New research shows the current generation of children lack the dexterity and hand strength that existed 10 years ago due to an overuse of technology, making it difficult for them to hold pens and pencils. If this sounds unusual, don’t be so surprised. Cursive is no longer being taught in schools. Technology is being incorporated more into education, not to mention into our own lives.
The idea that my generation was one of the last to grow up preceding the birth of the internet seems so unbelievable. I still remember having to handwrite essays. Before I had my own email address and my own instant messenger account, I wrote letters to friends and family. Writing letters is one pre-internet tradition that I still try to uphold. It’s much more holistic than writing an email and I feel more connected to the person I’m writing to. Receiving something personal is such a novelty and the fact that someone you know took the time to sit down and handwrite you a note, then put a stamp on it, and pop it in the mail feels extra special.
The summer of my junior year in high school, I attended a program in Saint Andrews, Scotland, where I met a girl named Lara. I was in the history program and she was in the creative writing program, but we somehow ended up hanging out in between classes. We quickly became good friends. When a boy I liked in my program told another friend of mine that he thought I was nice but he wasn’t looking for a relationship, then proceeded to hook up with a girl one on of the last few nights, Lara was quick to jump to my defense. Little moments like that make a friendship.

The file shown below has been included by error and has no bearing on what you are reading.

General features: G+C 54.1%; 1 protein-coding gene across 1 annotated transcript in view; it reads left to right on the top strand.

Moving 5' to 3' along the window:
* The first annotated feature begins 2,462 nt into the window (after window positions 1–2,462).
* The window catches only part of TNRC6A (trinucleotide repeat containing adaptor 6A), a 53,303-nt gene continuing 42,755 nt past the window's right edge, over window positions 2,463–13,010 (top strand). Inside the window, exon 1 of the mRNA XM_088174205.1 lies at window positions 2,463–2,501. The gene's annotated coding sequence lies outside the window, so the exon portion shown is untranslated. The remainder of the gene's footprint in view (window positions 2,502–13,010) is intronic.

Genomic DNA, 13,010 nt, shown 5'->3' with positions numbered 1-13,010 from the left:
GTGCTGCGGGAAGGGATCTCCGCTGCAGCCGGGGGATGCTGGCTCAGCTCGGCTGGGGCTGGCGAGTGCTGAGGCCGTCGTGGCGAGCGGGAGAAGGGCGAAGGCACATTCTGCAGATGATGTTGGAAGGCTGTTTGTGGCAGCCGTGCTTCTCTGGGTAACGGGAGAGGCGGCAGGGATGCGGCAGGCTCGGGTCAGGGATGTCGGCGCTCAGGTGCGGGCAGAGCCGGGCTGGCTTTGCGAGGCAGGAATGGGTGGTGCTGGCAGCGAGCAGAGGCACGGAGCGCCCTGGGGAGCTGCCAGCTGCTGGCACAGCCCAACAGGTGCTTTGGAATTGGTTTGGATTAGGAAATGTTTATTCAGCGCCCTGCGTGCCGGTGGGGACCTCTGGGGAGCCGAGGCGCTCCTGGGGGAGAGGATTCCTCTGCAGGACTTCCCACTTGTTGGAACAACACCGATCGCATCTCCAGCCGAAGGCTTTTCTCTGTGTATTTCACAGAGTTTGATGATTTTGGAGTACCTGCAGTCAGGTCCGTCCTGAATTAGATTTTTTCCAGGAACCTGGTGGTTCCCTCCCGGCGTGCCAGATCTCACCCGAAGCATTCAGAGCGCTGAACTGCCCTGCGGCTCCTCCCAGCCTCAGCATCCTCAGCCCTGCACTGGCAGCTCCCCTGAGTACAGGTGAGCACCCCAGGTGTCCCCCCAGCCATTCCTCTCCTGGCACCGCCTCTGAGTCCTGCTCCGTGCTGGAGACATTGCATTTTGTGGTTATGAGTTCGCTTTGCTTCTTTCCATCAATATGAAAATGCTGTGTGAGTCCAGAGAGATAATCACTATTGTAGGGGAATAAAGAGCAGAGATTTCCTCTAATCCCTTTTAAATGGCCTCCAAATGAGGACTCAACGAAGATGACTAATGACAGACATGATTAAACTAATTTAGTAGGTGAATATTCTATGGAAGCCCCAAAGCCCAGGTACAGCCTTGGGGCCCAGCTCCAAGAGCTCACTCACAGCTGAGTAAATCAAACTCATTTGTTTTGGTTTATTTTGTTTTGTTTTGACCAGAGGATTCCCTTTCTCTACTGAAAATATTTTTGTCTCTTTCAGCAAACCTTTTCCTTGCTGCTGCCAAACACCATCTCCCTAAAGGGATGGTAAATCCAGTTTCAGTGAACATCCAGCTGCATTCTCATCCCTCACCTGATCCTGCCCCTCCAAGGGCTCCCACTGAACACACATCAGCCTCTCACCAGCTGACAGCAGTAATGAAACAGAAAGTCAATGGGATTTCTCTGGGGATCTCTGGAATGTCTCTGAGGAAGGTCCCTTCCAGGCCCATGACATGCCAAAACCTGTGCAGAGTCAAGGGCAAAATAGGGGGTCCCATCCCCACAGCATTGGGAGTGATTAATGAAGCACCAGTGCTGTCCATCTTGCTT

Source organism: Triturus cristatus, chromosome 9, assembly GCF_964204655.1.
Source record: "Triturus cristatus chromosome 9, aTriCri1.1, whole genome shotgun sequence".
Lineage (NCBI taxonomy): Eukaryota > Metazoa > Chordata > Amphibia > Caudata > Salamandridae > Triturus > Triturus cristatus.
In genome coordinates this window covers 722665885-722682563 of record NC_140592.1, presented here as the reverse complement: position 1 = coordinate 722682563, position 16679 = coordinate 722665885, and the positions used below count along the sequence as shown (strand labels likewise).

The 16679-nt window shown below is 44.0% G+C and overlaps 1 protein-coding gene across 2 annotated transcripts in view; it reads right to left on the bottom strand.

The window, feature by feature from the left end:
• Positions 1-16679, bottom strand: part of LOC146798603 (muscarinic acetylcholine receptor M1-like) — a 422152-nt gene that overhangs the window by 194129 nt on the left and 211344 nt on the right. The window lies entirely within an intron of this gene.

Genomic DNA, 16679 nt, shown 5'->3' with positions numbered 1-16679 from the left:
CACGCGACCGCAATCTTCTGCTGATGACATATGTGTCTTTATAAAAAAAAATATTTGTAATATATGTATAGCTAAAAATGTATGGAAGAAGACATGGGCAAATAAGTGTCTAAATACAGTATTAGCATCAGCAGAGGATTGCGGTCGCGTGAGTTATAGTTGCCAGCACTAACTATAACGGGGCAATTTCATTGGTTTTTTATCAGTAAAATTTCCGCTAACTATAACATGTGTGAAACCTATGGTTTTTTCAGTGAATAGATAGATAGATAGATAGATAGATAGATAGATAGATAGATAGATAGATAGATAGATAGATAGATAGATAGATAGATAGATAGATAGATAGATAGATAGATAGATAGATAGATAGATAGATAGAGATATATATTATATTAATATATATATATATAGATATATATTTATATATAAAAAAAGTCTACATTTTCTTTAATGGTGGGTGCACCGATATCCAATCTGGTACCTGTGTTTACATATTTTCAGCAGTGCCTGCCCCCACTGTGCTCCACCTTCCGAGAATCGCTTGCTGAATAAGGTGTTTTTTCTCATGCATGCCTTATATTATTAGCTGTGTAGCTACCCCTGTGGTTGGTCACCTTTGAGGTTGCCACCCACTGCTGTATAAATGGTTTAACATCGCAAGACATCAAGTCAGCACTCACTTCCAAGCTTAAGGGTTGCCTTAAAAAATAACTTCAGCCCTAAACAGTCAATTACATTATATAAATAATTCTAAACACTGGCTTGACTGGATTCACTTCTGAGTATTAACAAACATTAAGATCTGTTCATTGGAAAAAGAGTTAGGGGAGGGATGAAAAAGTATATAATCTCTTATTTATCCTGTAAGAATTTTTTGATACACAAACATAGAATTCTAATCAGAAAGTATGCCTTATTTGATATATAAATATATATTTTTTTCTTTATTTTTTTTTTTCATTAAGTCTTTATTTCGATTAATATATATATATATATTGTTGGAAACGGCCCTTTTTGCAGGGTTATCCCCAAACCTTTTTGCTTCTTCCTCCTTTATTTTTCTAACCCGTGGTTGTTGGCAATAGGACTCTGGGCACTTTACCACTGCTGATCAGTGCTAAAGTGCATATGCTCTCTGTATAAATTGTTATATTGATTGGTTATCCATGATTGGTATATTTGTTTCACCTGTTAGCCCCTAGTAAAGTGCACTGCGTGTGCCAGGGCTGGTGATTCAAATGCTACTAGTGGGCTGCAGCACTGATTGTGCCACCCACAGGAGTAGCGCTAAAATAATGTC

After the program ended, we met up in London. We promised to keep in touch. Letters were our tether. We shared moments from our life. She sent me poems and once, a wallet made out of duct tape that was green with leaves all over it. I could never afford to go visit her as I lived in New York and she lived in Colorado. For a long time, as these things happen, we stopped writing letters for a while. I saw her live a whole life through Facebook posts. I wanted to ask her about it, but felt strange prying since we hadn’t talked in at least a year or two.
This week, I’m going to a wedding in Seattle, where as luck would have it, Lara now lives. When she invited me to stay with her for a few days before the wedding, I was thrilled. Somehow, despite the fact that we haven’t seen each other in eleven years, I feel sure that the person I know through our letters will still be a kindred spirit. I’m sure there are things that I don’t know and maybe never will. Sometimes it’s hard to explain life in words unless you’re there to experience it yourself. But either way, I look forward to putting a whole person behind the pen.
Writing letters is a great way to keep in touch with long-distance friends or family. Including small presents or photos adds a fun surprise to your letter. If you can’t find anyone to write letters to, there are also websites that help you find can sign penpals. Postcrossing is also cool because you can sign up to send and receive postcards from people all over the world.
This fall, I began my editorial fellowship at the Tempest and had the opportunity to join an inspirational team of writers, creators, and leaders. Despite just meeting them, all of the staff and co-fellows have treated me with warmth, support, and compassion. In an effort to connect more, I put out feelers and have found several people who also enjoy writing letters. I look forward to picking up my pen yet again to share my life and my terrible handwriting with all of them.